While not all of the 7 states are included, it becomes clear why Sanders performed so well in Iowa and New Hampshire as w…

What a Constitutional Scholar Looks for in a Supreme Court Nominee

One of the things I have always admired about President Obama is his ability to focus on his "North Star," regardless of the shenanigans going on around him. Here is how Michelle Obama described that a few years ago:
Here's the thing about my husband: even in the toughest moments, when it seems like all is lost, Barack Obama never loses sight of the end goal. He never lets himself get distracted by the chatter and the noise, even if it comes from some of his best supporters. He just keeps moving forward. And in those moments when we're all sweating it, when we're worried that the bill won't pass or the negotiation will fall through, Barack always reminds me that we're playing a long game here. He reminds me that change is slow — it doesn't happen overnight. If we keep showing up, if we keep fighting the good fight and doing what we know is right, then eventually we will get there. We always have. Notice that she didn't say that we automatically &q…

Unprecedented

Here is a list of the things I can remember:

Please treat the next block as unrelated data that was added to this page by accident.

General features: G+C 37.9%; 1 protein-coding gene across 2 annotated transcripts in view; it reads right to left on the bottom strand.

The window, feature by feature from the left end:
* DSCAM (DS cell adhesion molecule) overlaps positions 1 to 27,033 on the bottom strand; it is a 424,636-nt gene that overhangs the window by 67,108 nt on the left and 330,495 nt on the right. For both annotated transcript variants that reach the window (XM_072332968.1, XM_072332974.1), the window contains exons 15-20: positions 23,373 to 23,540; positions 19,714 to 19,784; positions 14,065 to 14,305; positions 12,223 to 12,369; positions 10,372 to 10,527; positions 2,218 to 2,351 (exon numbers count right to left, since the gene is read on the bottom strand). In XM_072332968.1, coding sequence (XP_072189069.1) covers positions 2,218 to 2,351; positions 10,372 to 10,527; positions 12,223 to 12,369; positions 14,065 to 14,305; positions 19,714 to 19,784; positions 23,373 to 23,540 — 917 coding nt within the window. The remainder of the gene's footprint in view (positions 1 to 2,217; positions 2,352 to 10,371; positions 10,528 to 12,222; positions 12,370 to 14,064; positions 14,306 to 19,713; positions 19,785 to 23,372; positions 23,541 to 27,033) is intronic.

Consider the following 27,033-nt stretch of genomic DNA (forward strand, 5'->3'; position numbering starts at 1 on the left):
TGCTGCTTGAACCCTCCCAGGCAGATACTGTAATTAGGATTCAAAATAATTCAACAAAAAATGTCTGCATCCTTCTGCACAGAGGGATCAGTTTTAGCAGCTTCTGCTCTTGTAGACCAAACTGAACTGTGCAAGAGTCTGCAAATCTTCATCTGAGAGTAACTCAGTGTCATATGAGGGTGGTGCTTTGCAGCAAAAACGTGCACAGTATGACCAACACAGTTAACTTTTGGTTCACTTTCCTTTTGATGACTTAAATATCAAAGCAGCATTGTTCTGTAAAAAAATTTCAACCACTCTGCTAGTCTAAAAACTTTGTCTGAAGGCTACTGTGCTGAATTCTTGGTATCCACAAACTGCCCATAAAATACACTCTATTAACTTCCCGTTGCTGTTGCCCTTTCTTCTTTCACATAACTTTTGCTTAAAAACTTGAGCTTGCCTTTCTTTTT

* Shouting "You lie!" in a speech to a Joint Session of Congress,
* Refusing to accept the date for a speech about job creation to a Joint Session of Congress.
* Negotiating a speech to Congress from a foreign head of state behind the President's back.
* Seeking to undermine U.S. negotiations with a foreign country by writing a letter to their head of state.
* Refusing to hold a hearing on the President's proposed budget.
* Tossing the President's proposal to shut down Guantanamo Bay Prison in the trash (and videotaping the process).
* Refusing to hold hearings on a Supreme Court nominee before the President has even named one.

That is a list of the way Republicans in Congress have taken unprecedented actions against President Obama. Of course it doesn't include the unprecedented use of the filibuster by Senate Republicans to block his nominations, appointments and legislative agenda when they were in the minority.…

The Life of Virginia McLaurin